Binance Holdings Ltd., the world’s largest cryptocurrency exchange, is looking to hire at least a dozen lawyers to bolster its in-house ranks as it faces legal and regulatory inquiries around the world.
The online job postings by Binance come after the company brought on Brian Brooks, a former acting head of the Office of the Comptroller of the Currency, on May 1 to be CEO of affiliate Binance.US.
A former general counsel at Fannie Mae and managing partner of O’Melveny & Myers’ Washington office, Brooks was also previously chief legal officer for Coinbase Global Inc., a rival cryptocurrency exchange that went public this year. In March, he joined the board of blockchain technology startup Spring Labs Inc.
Brooks, who spoke with Bloomberg TV this week about the evolving role of cryptocurrencies, didn’t respond to requests for comment about Binance’s in-house hiring efforts, nor did the company itself.
“We are at the cusp of mainstream adoption of blockchain technology and digital tokens by individuals, institutions, and governments alike,” Brooks said in an April 20 statement announcing his hire. “I look forward to working with Binance.US’s talented team to promote its culture of compliance and continue to grow its product and service offerings across markets.”
Bloomberg News reported this month that Binance is under investigation by the Justice Department and Internal Revenue Service for potential money laundering and tax offenses. The company is also reportedly facing other inquiries from the Commodity Futures Trading Commission and regulators in Germany.
Christopher Robins, a former Buckley bank regulatory and compliance associate in Washington who joined Binance.US in 2019 as head of legal and regulatory affairs, was promoted in April to general counsel, according to his LinkedIn profile. Robins, who didn’t respond to a request for comment about his new role, publicly welcomed Brooks to Binance in a LinkedIn post last month.
Chinese businessman Changpeng “CZ” Zhao is a founder and CEO of Binance.
The company is currently looking to hire a dozen lawyers in Asia, per Binance’s online jobs board, as well as several other compliance and regulatory specialists in Asia, Europe, Latin America, and South Africa. While Binance claims it has no single corporate headquarters, Bloomberg News noted in May that the company is domiciled in the Cayman Islands, a well-known offshore tax haven.
Chainalysis Inc., a blockchain risk management startup that recently hired a top compliance lawyer, noted in a report last year that more funds linked to illicit activity flowed through Binance than any other cryptocurrency exchange.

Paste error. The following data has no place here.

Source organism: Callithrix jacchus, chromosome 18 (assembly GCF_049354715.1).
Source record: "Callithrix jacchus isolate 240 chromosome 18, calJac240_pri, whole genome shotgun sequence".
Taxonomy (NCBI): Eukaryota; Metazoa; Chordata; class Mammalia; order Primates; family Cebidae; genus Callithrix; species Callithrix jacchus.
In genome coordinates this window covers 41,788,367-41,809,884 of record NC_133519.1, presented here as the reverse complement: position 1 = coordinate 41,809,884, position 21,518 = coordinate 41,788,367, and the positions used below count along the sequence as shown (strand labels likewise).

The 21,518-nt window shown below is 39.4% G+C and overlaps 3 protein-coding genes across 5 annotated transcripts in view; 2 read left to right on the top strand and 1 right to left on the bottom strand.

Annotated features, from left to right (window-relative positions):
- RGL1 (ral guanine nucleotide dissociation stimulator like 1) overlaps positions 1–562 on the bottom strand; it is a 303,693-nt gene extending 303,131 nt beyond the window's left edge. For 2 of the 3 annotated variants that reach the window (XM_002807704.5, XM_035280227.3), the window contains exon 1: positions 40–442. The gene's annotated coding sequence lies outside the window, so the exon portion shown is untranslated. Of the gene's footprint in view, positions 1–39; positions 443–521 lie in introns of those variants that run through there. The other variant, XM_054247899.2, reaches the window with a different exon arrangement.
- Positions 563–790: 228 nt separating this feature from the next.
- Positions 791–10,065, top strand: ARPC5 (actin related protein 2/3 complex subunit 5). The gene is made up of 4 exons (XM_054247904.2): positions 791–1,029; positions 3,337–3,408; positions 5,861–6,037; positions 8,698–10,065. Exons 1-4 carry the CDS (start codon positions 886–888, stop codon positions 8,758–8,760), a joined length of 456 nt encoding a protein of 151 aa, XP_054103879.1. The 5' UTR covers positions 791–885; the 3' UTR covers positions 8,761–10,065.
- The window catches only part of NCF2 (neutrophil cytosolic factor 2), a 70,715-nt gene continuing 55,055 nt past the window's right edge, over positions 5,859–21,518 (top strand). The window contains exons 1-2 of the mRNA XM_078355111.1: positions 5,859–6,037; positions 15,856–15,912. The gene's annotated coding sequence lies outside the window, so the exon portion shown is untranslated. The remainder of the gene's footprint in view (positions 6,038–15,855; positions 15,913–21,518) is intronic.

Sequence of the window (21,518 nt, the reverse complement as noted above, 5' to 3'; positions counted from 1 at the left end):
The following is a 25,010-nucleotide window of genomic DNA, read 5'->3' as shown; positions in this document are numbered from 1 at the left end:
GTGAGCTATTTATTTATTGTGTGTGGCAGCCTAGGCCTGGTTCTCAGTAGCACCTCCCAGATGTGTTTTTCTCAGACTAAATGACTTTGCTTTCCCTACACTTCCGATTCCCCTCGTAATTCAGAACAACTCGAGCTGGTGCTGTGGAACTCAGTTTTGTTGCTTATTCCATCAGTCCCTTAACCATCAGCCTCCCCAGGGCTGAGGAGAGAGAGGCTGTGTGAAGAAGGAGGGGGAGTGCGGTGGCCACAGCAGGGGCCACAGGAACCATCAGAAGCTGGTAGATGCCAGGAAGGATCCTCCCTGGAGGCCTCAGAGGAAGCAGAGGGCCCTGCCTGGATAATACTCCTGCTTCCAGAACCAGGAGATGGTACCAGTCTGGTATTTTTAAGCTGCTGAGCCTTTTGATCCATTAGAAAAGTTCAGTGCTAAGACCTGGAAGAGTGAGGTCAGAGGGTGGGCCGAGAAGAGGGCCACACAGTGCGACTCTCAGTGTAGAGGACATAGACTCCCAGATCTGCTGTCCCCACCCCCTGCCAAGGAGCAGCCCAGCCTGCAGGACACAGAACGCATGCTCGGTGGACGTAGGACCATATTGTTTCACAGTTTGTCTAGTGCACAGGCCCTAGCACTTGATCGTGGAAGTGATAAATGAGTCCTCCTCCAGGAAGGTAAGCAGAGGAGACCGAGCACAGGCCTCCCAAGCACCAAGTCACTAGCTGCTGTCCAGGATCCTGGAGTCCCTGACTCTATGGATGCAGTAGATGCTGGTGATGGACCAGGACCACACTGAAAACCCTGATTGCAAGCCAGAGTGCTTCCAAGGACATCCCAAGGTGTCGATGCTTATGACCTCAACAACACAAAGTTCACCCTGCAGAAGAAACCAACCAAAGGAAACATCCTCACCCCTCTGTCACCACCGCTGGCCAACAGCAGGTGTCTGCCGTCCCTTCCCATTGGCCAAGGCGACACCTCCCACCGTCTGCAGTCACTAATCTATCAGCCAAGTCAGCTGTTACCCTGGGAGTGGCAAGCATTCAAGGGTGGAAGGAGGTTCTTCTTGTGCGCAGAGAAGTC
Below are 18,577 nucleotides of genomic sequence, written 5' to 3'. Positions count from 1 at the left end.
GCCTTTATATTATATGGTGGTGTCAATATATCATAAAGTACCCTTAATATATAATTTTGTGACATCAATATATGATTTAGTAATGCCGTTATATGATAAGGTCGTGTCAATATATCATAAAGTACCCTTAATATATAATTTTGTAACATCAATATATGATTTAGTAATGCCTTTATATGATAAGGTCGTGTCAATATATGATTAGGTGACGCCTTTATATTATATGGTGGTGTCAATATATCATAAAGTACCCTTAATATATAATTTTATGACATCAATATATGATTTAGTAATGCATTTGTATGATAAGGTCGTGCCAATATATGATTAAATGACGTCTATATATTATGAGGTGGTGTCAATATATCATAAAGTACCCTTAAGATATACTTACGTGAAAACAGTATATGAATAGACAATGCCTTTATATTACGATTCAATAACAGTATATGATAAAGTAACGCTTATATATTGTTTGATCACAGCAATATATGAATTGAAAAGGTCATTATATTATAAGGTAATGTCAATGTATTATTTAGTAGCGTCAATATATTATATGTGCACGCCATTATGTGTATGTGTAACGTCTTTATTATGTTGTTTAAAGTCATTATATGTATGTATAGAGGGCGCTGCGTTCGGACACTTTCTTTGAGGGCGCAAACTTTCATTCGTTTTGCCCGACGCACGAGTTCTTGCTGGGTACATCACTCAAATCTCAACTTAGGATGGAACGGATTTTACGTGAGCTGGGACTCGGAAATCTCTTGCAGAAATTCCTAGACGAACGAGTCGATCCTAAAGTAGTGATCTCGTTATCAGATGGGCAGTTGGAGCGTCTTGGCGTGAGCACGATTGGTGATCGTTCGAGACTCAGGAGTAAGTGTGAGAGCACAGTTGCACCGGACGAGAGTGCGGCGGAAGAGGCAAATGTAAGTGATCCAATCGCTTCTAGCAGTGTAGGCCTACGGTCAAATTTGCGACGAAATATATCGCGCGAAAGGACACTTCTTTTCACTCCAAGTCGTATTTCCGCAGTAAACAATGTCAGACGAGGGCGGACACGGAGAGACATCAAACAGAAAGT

Binance, in a statement issued earlier this month to Bloomberg News, said “we take our legal obligations very seriously and engage with regulators and law enforcement in a collaborative fashion.”
In March, Binance announced its addition of former Sen. Maxwell Baucus (D-Mont.) as a policy and government relations adviser. Baucus, a former lawyer for the Securities and Exchange Commission, now has a consultancy near Bozeman, Mont.
Baucus, who most recently served as the U.S. ambassador to China during the Obama administration, told Bloomberg TV earlier this year that Binance could potentially register as a broker with the CFTC.
Binance made another notable legal hire last November in Hon Cheung Ng, a former senior corporate lawyer at Latham & Watkins who spent the past half-dozen years in-house in Hong Kong at ride-sharing giant Uber Technologies Inc.
“A lot of people ask me why did I join Binance from Uber?” Ng posted last month on LinkedIn. “That’s an easy one: the answer is that Binance, like Uber, is trying to change the world.”
Ng’s message added that “every generation has a few companies who have lofty goals,” calling Binance one of them and listing openings for four in-house lawyer jobs covering commercial and corporate, disputes, payments, and regulatory.
Binance has several U.S. law firms on retainer, according to Bloomberg Law data.
Paul, Weiss, Rifkind, Wharton & Garrison and California’s Keesal, Young & Logan are serving as co-counsel to Binance in litigation filed against the company last year by Japanese cryptocurrency exchange Fisco, which accuses Binance of “aiding and abetting” the laundering of proceeds from a $60 million hack it suffered in 2018. Both firms are also advising Binance in another lawsuit filed against it last year by a former service provider over $300,000 in allegedly confiscated funds.
New Jersey’s Walsh Pizzi O’Reilly Falanga is representing Binance in a defamation lawsuit it filed in mid-November against Forbes Media LLC and two of the publication’s writers over an October 2020 story about the company’s corporate structure and interactions with regulators.
Womble Bond Dickinson, Atlanta-based Taylor English Duma, and Minneapolis-based Hamre, Schumann, Mueller & Larson have all handled trademark work for Binance, according to public records.